The National Academies

NCHRP 22-13(2) [Completed]

Expansion and Analysis of In-Service Barrier Performance Data and Planning for Establishment of a Database

  Project Data
Funds: $280,000
Research Agency: Worcester Polytechnic Institute
Principal Investigator: Malcolm H. Ray
Effective Date: 4/1/1999
Completion Date: 9/30/2002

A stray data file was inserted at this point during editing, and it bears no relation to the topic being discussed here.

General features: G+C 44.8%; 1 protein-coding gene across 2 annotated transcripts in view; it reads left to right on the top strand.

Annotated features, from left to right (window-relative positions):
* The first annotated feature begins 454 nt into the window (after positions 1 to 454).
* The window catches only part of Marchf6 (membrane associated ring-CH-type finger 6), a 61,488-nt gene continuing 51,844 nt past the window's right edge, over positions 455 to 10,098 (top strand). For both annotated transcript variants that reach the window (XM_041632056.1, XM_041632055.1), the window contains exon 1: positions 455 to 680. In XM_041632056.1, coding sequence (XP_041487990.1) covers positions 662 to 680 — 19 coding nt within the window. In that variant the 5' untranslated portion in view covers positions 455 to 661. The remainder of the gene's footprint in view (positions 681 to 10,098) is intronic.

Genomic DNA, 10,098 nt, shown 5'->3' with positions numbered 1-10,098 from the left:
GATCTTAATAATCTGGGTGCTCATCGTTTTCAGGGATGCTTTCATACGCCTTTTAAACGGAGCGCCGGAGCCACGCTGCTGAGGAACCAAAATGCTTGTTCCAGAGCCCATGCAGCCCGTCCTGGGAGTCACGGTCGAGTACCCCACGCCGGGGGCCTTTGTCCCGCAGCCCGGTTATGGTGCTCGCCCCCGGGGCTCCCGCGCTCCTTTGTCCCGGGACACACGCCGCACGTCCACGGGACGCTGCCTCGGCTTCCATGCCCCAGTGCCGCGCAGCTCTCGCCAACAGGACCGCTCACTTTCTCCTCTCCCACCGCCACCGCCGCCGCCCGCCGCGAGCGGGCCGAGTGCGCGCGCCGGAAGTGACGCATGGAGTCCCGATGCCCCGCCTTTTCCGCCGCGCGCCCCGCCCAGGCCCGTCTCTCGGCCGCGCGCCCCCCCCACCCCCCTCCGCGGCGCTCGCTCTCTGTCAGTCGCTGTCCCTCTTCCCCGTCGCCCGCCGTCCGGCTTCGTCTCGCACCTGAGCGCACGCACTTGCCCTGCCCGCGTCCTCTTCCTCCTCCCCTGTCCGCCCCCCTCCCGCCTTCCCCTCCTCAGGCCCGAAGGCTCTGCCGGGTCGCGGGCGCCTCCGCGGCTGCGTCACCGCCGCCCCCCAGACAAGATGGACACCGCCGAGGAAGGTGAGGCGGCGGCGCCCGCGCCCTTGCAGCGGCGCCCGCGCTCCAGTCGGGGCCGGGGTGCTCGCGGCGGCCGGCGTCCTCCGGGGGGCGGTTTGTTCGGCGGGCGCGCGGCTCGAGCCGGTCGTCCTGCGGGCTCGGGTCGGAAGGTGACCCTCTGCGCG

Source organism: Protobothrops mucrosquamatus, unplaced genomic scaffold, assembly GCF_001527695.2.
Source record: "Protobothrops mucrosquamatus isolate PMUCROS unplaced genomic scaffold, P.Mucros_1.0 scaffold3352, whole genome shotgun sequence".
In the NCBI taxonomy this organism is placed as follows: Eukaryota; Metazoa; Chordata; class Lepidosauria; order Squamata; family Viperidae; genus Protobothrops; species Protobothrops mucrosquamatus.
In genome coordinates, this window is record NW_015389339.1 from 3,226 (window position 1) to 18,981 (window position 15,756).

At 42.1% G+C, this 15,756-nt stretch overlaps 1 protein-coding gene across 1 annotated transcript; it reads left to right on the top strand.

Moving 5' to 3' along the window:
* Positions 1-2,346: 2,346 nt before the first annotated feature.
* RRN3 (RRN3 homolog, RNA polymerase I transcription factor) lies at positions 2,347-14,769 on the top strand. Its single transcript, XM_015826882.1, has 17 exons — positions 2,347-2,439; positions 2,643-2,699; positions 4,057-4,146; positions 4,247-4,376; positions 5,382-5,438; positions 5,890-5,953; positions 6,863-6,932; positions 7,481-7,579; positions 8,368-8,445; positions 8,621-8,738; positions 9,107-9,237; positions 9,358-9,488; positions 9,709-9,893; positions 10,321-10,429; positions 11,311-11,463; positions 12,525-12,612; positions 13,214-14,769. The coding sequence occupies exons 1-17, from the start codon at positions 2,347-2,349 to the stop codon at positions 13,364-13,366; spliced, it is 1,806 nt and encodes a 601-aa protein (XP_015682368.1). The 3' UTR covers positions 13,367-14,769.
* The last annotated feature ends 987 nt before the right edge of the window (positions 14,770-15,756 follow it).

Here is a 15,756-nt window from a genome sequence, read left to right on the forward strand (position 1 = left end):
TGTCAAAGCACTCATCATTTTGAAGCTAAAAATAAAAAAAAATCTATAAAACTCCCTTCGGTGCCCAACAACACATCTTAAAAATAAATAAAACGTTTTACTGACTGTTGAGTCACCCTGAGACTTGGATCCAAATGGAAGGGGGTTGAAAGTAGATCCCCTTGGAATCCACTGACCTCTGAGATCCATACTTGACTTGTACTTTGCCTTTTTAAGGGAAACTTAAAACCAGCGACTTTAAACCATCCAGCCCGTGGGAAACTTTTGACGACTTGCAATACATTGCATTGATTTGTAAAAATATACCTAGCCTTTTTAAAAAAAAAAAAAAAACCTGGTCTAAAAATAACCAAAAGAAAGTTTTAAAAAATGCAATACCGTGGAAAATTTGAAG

Background: Significant improvements in roadside safety have been achieved through a multitude of action over the past three decades. However, roadside crash data indicate that over 40% of highway fatalities involve vehicles hitting objects on the roadside. Highway designers have developed several generations of traffic barriers to address these roadside safety problems, but there is not a full understanding of the effectiveness of traffic barriers in the field. While the crashworthiness criteria have been established in NCHRP Report 350 "Recommended Procedures for the Safety Performance Evaluation of Highway Features," the tests are based on idealized installations of barriers. In field installations the barrier may be located on sloped terrain, struck at different angles, subjected to the effects of settlement, installed improperly, and maintained less often than prescribed. These and other factors can influence the in-service performance of the barrier, but there has only been limited effort to investigate their effects. Transportation agencies (federal, state, and local) need guidance on the in-service performance of traffic barriers to make effective decisions on their use under specific conditions.